Currently, the number of people in the U.S. that have over $1 million in investable assets is around 4 percent or 5 percent, Moore estimated. “You’ll see more and more of the population be middle class or lower.”

Financial services professionals that only help wealthy individuals protect and grow their assets will miss out on helping a generation that has fewer financial resources. Moore thinks there’s an opportunity for financial advisors to help bridge this wealth gap.

“The industry has to figure out a way to help [lower-income] people as well,” she said. She sees a mission in finding ways to assist people who aren’t already rich build their savings and achieve financial security.  “By doing that,” Moore said, “you’re helping the overall economy.”

3. Be more upfront and transparent about fees

Many financial planners don’t disclose their fees until they meet with clients. But millennials want to know what the financial advice will cost them before they schedule a consultation.

“A lot of them don’t want to come into the office and meet with you face to face and waste their time if it’s not a good fit,” Moore said. “They like to see the price up front, clearly displayed somewhere.”

To appeal to millennial clients, Moore now spells out the costs of her services clearly on her website. At a minimum, she said, financial planners should include clear information about how their fees are calculated if they don’t spell out the actual fees. For example, if fees are based on income or a percentage of assets under management, millennial clients want to know that from the start.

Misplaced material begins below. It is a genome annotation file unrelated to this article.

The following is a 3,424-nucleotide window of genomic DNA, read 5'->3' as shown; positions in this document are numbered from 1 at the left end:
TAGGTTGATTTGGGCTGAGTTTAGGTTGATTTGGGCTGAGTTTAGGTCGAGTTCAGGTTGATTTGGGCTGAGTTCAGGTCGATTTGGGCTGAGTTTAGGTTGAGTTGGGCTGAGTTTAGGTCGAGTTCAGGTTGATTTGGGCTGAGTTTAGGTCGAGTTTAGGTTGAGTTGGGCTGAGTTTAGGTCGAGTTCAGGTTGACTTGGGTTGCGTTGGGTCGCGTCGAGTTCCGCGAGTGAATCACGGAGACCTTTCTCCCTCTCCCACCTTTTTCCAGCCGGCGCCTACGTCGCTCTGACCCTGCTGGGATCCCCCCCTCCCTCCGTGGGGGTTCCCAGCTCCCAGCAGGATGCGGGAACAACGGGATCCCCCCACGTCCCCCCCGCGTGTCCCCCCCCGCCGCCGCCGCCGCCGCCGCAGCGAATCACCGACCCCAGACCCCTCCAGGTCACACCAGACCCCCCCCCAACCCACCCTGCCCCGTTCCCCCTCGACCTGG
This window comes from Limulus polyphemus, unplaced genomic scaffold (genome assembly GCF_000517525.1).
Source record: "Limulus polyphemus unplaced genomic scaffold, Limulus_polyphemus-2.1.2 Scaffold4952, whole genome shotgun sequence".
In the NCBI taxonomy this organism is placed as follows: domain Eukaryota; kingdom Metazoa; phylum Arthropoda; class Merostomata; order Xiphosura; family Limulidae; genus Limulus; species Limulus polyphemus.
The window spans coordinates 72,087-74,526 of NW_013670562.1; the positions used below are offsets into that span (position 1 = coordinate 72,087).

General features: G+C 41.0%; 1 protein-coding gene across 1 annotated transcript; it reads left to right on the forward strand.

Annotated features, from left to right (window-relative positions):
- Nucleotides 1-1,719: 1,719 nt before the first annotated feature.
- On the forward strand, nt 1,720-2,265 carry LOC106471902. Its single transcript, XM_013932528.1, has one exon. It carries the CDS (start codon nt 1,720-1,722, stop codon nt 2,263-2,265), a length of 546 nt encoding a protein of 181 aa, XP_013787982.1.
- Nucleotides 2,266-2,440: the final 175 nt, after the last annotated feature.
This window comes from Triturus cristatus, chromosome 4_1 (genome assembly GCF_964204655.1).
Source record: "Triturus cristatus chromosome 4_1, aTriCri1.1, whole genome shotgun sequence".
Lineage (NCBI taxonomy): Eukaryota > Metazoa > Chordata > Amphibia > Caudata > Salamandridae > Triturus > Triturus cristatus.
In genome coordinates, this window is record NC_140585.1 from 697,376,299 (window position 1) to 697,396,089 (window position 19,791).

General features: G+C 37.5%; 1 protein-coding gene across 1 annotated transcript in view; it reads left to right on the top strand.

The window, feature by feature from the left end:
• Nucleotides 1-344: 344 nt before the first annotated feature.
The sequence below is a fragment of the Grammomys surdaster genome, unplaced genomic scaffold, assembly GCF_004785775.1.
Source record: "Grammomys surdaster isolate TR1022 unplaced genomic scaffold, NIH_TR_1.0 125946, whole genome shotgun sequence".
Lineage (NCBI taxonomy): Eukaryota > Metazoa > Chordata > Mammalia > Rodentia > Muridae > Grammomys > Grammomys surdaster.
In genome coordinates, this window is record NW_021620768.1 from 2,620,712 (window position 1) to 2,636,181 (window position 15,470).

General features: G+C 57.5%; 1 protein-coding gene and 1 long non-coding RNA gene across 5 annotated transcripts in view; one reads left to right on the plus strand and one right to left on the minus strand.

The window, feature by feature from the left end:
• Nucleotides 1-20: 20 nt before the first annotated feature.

4. Provide comprehensive financial services

One of the biggest challenges facing millennials is a lack of financial education, Moore said. Financial advisors can remedy this gap in knowledge by providing more than just investment advice: “A lot of (millennials) want financial guidance.”

Many of Moore’s younger clients have been “winging it” when it comes to their finances, she said. When a big life event comes up, such as getting married, her millennial clients generally need advice on issues like how to combine finances, how to save for a down payment on a house and whether to pay off student loans before taking out a mortgage.

5. Adapt to millennial lifestyle choices

If financial advisers don’t want millennials to tune them out, they must keep the list of can’t-do stuff to a minimum — and find the right balance between saving and spending.

“[Millennials] don’t want to be told that they have to live like a hermit and not spend any money — ever,” Moore said. They want to travel, spend time with their friends, and enjoy life.

“I try to focus on finding a prudent balance,” Moore said. When she creates budgets for millennial clients, she includes cash buckets for Friday happy hours and vacations. “They’re also saving for retirement,” she explained, “but not in spite of living their life currently.”